Tuesday, 29 April 2008


In my time at Ravensbourne I was involved with delivering (albeit on a small scale) talking to students about Wayfinding. The term still raises a frown as many people don't know what the term means. While discussing this with colleagues, Finola Gaynor and Nima Falatoori, along with attending lectures by Cartlidge Levene about their work on the Barbican Centre system I have begun to take a much bigger interest in it.

It is not as many people think only about signage, but all kinds of environmental systems that can influence navigation around a public space. Students often find it difficult to think of other ways by which we traverse spaces, but once it becomes clear seem to enjoy the challenge. Browsing eye magazine on line recently I came across an article by John D. Barry who talked a little about this. In my experience at teaching at an institution like Ravensbourne College of Design and Communication, I realized the value of cross-disciplinary collaboration. When students work on group projects with those from other courses they come up with solutions, which far outstrip the individual endeavours. It is about time as Barry suggests that Graphic Designers begin working with Architects and other types of designers to resolve problems such as wayfinding.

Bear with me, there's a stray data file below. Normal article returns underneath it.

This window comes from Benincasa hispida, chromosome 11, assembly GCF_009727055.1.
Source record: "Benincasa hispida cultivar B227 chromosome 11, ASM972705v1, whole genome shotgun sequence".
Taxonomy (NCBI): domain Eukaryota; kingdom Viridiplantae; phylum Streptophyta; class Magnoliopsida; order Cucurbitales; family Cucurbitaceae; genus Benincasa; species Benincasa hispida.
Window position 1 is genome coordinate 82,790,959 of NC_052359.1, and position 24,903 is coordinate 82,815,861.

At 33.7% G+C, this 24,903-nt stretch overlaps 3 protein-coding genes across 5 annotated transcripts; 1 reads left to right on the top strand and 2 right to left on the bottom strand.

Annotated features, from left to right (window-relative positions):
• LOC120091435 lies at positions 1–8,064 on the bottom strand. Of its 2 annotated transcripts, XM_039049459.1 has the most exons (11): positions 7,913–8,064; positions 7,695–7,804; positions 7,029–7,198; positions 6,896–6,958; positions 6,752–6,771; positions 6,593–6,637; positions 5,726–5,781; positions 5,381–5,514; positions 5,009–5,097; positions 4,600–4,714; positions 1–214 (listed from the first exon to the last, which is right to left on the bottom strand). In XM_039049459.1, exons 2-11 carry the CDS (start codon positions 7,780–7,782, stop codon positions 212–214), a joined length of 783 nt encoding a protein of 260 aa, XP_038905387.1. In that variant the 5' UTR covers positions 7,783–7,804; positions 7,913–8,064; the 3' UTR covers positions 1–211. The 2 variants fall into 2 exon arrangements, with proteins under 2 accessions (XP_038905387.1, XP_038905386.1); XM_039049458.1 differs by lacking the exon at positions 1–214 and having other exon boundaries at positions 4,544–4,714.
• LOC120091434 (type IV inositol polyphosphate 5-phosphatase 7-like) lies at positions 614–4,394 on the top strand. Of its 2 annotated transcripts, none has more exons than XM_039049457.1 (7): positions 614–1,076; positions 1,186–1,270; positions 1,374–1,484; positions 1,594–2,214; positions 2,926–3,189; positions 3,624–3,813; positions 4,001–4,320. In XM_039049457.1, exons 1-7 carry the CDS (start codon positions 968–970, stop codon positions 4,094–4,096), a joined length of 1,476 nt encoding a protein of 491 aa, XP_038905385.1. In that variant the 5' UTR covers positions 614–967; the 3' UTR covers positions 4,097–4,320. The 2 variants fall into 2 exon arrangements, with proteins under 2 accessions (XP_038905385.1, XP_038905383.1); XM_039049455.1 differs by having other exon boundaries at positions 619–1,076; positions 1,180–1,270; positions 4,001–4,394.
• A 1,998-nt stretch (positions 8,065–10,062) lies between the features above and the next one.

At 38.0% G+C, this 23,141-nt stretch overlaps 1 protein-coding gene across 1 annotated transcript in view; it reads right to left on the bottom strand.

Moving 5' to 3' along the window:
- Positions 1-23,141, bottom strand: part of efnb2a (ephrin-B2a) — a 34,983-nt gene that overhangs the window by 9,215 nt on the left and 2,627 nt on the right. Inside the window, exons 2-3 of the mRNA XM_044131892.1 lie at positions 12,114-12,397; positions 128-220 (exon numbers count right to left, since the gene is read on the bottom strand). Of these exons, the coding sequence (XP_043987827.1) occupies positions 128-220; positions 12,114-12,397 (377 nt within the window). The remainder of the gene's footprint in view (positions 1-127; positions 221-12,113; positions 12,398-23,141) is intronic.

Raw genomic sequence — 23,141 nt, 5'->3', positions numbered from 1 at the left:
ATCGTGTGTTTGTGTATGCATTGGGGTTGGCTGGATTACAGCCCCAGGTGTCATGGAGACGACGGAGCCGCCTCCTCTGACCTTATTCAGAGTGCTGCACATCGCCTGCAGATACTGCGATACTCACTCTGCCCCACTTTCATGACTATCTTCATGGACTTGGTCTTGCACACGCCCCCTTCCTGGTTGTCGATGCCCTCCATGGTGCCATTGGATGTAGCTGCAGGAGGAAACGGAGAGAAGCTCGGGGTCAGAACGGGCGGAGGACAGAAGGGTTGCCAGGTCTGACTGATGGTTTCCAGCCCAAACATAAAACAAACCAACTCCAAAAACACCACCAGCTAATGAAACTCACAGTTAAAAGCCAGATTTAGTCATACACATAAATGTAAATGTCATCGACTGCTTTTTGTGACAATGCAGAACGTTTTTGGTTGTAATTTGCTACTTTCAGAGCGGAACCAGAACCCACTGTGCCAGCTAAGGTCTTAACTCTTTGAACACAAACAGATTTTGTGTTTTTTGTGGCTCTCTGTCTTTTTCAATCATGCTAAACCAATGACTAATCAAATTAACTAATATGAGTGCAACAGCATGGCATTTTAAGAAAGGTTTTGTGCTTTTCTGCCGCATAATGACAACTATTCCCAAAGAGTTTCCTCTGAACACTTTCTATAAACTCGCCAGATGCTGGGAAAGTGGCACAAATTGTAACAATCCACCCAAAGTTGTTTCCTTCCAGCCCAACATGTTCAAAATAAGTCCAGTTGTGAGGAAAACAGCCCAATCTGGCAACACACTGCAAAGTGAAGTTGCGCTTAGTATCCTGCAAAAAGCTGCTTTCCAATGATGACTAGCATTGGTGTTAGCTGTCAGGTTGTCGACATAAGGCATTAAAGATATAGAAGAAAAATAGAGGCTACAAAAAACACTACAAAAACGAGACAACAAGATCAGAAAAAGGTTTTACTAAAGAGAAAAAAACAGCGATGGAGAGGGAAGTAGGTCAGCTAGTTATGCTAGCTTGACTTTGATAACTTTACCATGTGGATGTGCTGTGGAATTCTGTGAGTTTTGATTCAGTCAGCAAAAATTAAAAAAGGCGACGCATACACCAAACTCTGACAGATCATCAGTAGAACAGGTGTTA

As he says ". . . As a practical matter, architects and graphic designers should be teaming up to create new environments; after all, we have to live with the results on on a day-to-day basis, so we might as well use our best intelligence and skills in designing them. We need both a historical understanding of lettering in architecture and a forward-looking technical understanding of how we interact with words in the modern world. The increasing use of electronic lettering on and in buildings, as embedded yet constantly changing visual information, adds a new dimension to the question; so do new forms of portable information, both visual and aural. Yet the fundamental problems remain the same, along with the fundamental nature of the human beings who use whatever architects build. Only the solutions change."

For those of you interested have a good look at the Cartlidge Levene website and their projects for Selfridges and The Barbican Arts Centre and also the project Pentagram did for the Bloomberg Centre



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